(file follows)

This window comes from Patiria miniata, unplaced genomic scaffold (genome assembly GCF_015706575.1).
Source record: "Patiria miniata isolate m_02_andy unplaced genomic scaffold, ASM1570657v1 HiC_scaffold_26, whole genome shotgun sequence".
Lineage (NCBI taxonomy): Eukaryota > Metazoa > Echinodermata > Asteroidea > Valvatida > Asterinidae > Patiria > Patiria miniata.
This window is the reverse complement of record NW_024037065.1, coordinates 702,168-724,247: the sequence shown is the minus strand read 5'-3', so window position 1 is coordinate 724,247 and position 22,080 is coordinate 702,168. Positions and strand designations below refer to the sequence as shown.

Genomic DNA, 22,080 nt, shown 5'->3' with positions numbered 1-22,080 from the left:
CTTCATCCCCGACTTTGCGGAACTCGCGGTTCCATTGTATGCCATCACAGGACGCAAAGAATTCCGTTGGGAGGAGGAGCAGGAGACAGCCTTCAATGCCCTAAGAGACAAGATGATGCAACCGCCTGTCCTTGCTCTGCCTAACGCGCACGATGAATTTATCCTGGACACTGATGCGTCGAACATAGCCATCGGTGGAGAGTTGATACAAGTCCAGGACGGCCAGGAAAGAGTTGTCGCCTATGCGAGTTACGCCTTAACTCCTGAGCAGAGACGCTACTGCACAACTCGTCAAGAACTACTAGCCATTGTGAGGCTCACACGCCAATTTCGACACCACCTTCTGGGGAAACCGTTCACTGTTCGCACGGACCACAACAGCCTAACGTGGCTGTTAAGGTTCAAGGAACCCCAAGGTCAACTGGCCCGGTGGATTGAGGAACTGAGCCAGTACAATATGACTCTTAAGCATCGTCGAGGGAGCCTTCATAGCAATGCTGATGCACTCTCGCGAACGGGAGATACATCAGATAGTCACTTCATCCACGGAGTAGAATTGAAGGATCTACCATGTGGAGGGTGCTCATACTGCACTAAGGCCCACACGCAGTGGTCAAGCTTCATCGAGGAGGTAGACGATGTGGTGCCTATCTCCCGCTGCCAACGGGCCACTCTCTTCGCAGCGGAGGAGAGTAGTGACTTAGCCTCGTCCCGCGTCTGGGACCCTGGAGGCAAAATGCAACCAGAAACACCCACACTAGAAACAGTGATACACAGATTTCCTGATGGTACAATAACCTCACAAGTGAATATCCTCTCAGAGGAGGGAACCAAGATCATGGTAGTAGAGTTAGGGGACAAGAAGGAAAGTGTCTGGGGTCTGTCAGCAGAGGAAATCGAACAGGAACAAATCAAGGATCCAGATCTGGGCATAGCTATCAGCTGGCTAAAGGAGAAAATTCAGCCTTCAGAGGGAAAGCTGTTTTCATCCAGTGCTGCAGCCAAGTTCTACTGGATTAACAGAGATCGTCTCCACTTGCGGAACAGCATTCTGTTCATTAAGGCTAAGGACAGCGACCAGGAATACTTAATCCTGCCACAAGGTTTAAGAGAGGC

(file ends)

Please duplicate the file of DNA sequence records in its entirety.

This window comes from Patiria miniata, unplaced genomic scaffold (genome assembly GCF_015706575.1).
Source record: "Patiria miniata isolate m_02_andy unplaced genomic scaffold, ASM1570657v1 HiC_scaffold_26, whole genome shotgun sequence".
Lineage (NCBI taxonomy): Eukaryota > Metazoa > Echinodermata > Asteroidea > Valvatida > Asterinidae > Patiria > Patiria miniata.
This window is the reverse complement of record NW_024037065.1, coordinates 702,168-724,247: the sequence shown is the minus strand read 5'-3', so window position 1 is coordinate 724,247 and position 22,080 is coordinate 702,168. Positions and strand designations below refer to the sequence as shown.

Genomic DNA, 22,080 nt, shown 5'->3' with positions numbered 1-22,080 from the left:
CTTCATCCCCGACTTTGCGGAACTCGCGGTTCCATTGTATGCCATCACAGGACGCAAAGAATTCCGTTGGGAGGAGGAGCAGGAGACAGCCTTCAATGCCCTAAGAGACAAGATGATGCAACCGCCTGTCCTTGCTCTGCCTAACGCGCACGATGAATTTATCCTGGACACTGATGCGTCGAACATAGCCATCGGTGGAGAGTTGATACAAGTCCAGGACGGCCAGGAAAGAGTTGTCGCCTATGCGAGTTACGCCTTAACTCCTGAGCAGAGACGCTACTGCACAACTCGTCAAGAACTACTAGCCATTGTGAGGCTCACACGCCAATTTCGACACCACCTTCTGGGGAAACCGTTCACTGTTCGCACGGACCACAACAGCCTAACGTGGCTGTTAAGGTTCAAGGAACCCCAAGGTCAACTGGCCCGGTGGATTGAGGAACTGAGCCAGTACAATATGACTCTTAAGCATCGTCGAGGGAGCCTTCATAGCAATGCTGATGCACTCTCGCGAACGGGAGATACATCAGATAGTCACTTCATCCACGGAGTAGAATTGAAGGATCTACCATGTGGAGGGTGCTCATACTGCACTAAGGCCCACACGCAGTGGTCAAGCTTCATCGAGGAGGTAGACGATGTGGTGCCTATCTCCCGCTGCCAACGGGCCACTCTCTTCGCAGCGGAGGAGAGTAGTGACTTAGCCTCGTCCCGCGTCTGGGACCCTGGAGGCAAAATGCAACCAGAAACACCCACACTAGAAACAGTGATACACAGATTTCCTGATGGTACAATAACCTCACAAGTGAATATCCTCTCAGAGGAGGGAACCAAGATCATGGTAGTAGAGTTAGGGGACAAGAAGGAAAGTGTCTGGGGTCTGTCAGCAGAGGAAATCGAACAGGAACAAATCAAGGATCCAGATCTGGGCATAGCTATCAGCTGGCTAAAGGAGAAAATTCAGCCTTCAGAGGGAAAGCTGTTTTCATCCAGTGCTGCAGCCAAGTTCTACTGGATTAACAGAGATCGTCTCCACTTGCGGAACAGCATTCTGTTCATTAAGGCTAAGGACAGCGACCAGGAATACTTAATCCTGCCACAAGGTTTAAGAGAGGC